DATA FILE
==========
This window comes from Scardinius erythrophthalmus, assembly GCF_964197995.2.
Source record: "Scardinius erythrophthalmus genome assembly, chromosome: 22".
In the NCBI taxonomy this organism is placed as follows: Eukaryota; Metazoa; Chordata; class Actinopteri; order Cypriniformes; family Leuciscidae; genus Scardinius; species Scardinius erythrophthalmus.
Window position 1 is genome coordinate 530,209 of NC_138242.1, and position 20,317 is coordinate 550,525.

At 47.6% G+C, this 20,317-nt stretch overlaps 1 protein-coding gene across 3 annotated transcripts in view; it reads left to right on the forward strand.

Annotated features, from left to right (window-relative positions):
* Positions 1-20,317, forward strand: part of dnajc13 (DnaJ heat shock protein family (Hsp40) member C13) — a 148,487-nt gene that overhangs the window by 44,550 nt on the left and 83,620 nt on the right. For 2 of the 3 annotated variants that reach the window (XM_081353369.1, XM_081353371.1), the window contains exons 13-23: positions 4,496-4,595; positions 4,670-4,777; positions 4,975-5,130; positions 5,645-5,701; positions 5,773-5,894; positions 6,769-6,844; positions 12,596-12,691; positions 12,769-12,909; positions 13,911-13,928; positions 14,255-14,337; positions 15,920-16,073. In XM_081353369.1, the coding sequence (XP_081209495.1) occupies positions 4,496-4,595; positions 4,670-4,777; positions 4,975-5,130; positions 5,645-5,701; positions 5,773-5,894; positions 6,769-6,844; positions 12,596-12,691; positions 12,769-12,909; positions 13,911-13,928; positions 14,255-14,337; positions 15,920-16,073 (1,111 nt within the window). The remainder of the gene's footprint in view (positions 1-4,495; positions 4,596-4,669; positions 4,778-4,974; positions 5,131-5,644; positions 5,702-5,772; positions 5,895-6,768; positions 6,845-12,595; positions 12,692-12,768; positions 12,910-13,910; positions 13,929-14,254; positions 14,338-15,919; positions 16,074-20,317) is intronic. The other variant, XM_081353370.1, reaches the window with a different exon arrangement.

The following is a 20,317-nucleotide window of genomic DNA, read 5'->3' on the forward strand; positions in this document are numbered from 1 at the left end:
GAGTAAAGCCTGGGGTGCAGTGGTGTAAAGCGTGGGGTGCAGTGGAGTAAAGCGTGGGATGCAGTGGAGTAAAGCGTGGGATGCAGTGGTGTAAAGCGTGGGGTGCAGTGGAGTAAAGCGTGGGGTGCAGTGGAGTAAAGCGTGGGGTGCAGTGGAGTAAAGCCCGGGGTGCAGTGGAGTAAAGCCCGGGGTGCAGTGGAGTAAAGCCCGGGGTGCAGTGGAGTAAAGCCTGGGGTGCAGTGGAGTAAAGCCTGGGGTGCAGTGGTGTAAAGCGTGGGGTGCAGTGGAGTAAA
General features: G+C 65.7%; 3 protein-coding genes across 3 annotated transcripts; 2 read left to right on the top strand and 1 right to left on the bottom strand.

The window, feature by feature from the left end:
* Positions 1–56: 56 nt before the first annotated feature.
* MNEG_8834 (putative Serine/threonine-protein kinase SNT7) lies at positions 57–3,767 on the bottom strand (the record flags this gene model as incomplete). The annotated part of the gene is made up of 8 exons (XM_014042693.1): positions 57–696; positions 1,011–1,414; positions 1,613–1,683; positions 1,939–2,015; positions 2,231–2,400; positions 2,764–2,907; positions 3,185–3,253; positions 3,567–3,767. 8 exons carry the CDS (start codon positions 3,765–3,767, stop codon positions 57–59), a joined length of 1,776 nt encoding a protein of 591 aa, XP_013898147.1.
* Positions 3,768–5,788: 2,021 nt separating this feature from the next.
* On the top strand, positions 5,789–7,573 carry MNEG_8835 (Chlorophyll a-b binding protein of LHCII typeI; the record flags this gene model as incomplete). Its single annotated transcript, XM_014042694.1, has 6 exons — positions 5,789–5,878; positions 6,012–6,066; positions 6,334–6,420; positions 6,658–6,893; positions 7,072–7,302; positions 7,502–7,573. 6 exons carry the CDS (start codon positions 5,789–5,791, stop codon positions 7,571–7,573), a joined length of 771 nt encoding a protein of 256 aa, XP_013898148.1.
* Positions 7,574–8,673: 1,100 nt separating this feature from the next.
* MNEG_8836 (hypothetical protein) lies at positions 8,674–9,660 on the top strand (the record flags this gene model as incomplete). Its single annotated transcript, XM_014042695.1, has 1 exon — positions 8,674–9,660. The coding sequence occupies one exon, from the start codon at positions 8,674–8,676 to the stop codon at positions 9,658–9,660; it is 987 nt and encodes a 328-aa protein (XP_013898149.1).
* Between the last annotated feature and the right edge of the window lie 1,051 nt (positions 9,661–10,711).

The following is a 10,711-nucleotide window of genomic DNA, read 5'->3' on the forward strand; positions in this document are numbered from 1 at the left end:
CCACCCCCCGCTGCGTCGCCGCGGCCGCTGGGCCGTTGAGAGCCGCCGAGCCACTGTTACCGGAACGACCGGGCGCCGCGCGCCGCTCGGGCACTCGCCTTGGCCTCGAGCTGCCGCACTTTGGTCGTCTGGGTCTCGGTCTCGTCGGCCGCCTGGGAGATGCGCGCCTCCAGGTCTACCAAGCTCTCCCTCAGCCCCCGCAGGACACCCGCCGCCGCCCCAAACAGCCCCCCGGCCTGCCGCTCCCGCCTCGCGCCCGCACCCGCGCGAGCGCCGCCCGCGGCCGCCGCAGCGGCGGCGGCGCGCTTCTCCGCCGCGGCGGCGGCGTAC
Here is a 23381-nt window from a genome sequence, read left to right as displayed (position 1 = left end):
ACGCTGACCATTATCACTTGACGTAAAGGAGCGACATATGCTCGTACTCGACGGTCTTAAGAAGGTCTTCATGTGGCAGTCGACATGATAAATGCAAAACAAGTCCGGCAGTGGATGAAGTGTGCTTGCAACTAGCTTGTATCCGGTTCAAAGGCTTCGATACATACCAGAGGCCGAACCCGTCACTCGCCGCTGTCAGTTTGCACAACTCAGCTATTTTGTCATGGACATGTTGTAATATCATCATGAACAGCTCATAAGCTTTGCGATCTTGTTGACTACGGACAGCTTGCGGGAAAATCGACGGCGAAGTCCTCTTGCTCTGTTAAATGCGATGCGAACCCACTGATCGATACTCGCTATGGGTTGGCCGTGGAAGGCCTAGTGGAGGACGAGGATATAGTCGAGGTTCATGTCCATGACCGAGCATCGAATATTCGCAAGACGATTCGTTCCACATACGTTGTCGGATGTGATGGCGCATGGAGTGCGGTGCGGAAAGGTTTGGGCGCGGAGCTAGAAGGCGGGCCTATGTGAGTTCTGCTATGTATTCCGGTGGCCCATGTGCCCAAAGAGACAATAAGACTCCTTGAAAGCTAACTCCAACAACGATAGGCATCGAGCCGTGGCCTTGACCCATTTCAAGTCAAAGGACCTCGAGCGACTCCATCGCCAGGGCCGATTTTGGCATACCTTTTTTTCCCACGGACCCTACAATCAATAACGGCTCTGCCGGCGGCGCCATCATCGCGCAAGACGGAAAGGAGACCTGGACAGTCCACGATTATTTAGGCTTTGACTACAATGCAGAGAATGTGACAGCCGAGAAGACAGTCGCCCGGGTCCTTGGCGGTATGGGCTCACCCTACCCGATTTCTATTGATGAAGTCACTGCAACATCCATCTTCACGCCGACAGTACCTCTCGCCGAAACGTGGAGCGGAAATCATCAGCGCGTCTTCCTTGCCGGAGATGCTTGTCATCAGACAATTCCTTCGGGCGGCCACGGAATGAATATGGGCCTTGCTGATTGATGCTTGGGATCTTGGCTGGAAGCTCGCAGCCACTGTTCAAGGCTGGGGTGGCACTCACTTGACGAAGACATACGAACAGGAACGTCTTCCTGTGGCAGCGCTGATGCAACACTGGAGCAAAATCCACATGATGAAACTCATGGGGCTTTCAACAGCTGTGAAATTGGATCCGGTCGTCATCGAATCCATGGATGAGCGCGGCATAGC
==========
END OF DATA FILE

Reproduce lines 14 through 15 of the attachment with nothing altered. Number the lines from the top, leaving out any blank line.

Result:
* Positions 3,768–5,788: 2,021 nt separating this feature from the next.
* On the top strand, positions 5,789–7,573 carry MNEG_8835 (Chlorophyll a-b binding protein of LHCII typeI; the record flags this gene model as incomplete). Its single annotated transcript, XM_014042694.1, has 6 exons — positions 5,789–5,878; positions 6,012–6,066; positions 6,334–6,420; positions 6,658–6,893; positions 7,072–7,302; positions 7,502–7,573. 6 exons carry the CDS (start codon positions 5,789–5,791, stop codon positions 7,571–7,573), a joined length of 771 nt encoding a protein of 256 aa, XP_013898148.1.